A panel of three experts in the hospitality industry sparred over how to protect property rights while leveling the field between hotels and short-term rentals.
WASHINGTON – May 18, 2016 – A panel of three experts in the hospitality industry sparred over how to protect property rights while leveling the field between hotels and short-term rentals.
The discussion took place during the Realtors® Legislative Meetings & Trade Expo in Washington, D.C. last Friday. One participant – Matt Kiessling, who leads short-term rental policy for the Travel Technology Association that represents technology companies such as Expedia and Sabre Corp. – said his organization doesn't oppose taxing short-term rentals, but he fears too much regulation could end up curtailing property rights.
"What you shouldn't do is ban people from doing what they want to do with their property, especially when they aren't changing the use of that property," Kiessling said.
But Craig Kalkut, vice president for government affairs at the American Hotel & Lodging Association, disagreed. He said that taxation wouldn't hamper owners' rights and noted that the high rate of taxation of hotels makes for unfair competition.
"Our members all agree that there should be a legal and level playing field across the lodging industry," he said. "There is a difference between what could legitimately be called home sharing and what is more commercial."
One of the central questions around the debate: The different way websites that facilitate short-term rentals operate. Kiessling said that Airbnb manages the entire experience, from search to booking and payment, but other sites merely exist so homeowners can advertise their rentals.
The advertising-only websites "often don't know if a property has even been booked, so the idea that they would be able to collect and remit taxes … is nearly impossible," he said, suggesting that it should be up to the individual owners to pay taxes directly in some cases.
Kalkut doubted that local communities could get homeowners to voluntarily pay extra taxes on their own.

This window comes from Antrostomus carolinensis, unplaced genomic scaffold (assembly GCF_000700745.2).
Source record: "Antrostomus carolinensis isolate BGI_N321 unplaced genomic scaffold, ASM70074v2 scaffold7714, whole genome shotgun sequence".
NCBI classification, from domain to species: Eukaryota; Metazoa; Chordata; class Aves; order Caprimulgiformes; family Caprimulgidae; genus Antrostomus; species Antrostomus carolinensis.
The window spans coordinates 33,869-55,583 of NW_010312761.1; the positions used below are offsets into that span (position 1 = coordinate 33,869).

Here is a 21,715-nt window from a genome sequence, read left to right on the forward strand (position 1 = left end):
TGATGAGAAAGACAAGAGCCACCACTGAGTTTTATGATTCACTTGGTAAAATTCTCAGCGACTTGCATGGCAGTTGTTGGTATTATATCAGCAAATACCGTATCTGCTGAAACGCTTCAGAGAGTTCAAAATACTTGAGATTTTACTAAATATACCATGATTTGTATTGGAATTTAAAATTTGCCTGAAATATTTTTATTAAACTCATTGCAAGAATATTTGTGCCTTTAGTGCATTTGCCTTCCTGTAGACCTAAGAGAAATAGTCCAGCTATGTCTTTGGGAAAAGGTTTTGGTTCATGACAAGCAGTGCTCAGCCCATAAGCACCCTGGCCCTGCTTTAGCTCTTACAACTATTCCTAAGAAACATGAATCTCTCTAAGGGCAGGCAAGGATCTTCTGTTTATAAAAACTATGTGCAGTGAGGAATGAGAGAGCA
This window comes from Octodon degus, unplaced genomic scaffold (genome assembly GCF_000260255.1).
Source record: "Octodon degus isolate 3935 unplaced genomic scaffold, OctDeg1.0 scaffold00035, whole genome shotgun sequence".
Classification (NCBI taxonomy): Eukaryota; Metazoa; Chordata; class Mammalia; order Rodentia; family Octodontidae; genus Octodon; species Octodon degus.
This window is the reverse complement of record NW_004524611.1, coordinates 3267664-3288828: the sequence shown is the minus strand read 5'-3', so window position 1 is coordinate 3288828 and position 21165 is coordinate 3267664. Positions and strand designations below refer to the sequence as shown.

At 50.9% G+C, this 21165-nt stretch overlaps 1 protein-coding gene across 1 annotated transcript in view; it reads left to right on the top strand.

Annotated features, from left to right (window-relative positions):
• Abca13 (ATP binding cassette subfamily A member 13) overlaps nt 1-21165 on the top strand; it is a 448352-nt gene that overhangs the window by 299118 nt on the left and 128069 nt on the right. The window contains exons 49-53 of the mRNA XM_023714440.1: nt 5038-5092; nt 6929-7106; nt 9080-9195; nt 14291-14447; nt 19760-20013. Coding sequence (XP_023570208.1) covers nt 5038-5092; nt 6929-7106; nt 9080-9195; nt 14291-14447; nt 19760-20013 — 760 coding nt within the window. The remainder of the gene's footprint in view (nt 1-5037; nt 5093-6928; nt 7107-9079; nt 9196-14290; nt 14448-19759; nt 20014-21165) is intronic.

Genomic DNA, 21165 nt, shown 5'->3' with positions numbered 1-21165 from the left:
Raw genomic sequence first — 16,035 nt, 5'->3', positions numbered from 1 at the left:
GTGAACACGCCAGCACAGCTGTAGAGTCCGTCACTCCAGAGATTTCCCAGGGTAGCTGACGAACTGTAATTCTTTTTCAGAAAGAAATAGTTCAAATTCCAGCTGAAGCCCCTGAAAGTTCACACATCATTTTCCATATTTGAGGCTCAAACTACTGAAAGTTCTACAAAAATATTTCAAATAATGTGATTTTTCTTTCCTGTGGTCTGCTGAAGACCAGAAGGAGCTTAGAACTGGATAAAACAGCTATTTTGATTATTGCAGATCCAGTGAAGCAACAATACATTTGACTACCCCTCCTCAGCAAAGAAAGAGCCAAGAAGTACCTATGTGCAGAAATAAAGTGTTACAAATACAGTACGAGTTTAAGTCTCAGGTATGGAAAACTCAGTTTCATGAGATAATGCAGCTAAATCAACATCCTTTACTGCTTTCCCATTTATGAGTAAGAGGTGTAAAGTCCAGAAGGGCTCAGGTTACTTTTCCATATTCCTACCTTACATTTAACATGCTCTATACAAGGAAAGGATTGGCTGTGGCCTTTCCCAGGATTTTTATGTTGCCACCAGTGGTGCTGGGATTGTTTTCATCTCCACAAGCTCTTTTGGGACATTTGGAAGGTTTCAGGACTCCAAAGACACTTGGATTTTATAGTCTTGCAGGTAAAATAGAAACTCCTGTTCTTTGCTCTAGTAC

"If you leave it up to the individual homeowner, I don't think much will be collected," he said. He acknowledged that the process "might vary platform to platform," but Airbnb is already collecting taxes from owners in certain cities where ordinances require it. "They're a tech company, so they should be able to figure out how to collect and remit taxes."
Brian Blaesser, who heads up the real estate development practice at Boston-based law firm Robinson & Cole, agreed with Kiessling that requiring homeowners to pay taxes would be a tidy solution to the problem. But he cautioned against the spread of a practice he's observed where local authorities reclassify residential properties in the tax code.
"It's one thing to pay taxes," Blaesser said. "It's another when the local community itself is saying, 'We're going to reassess your property as commercial.' … If it's going to be a trend, that's a dangerous trend."
But Kalkut said that many people who use short-term rental sites own a spate of properties – and they aren't owner-occupants of any of them. He suggested that it might be time to rethink the strict commercial vs. residential paradigm in the face of a new hospitality environment.
"Would you say a bed and breakfast is residential use?" he asked. "The realities are changing, and a lot of this is new."
Blaesser, whose firm helps NAR and other groups analyze local ordinances related to the regulation of short-term rentals and other real estate issues, sees a "disturbing" trend where some state and local governments use new taxes and other rules to quash this growing industry.
"You are running up against a fundamental issue here about what government can do," Blaesser said. He warned real estate professionals to watch these restrictive trends closely. If they don't, "you're going to be pushed into a much more regulated environment."
Source: Meg White, Realtor Magazine
© 2016 Florida Realtors®. All rights reserved. Reprinted with permission.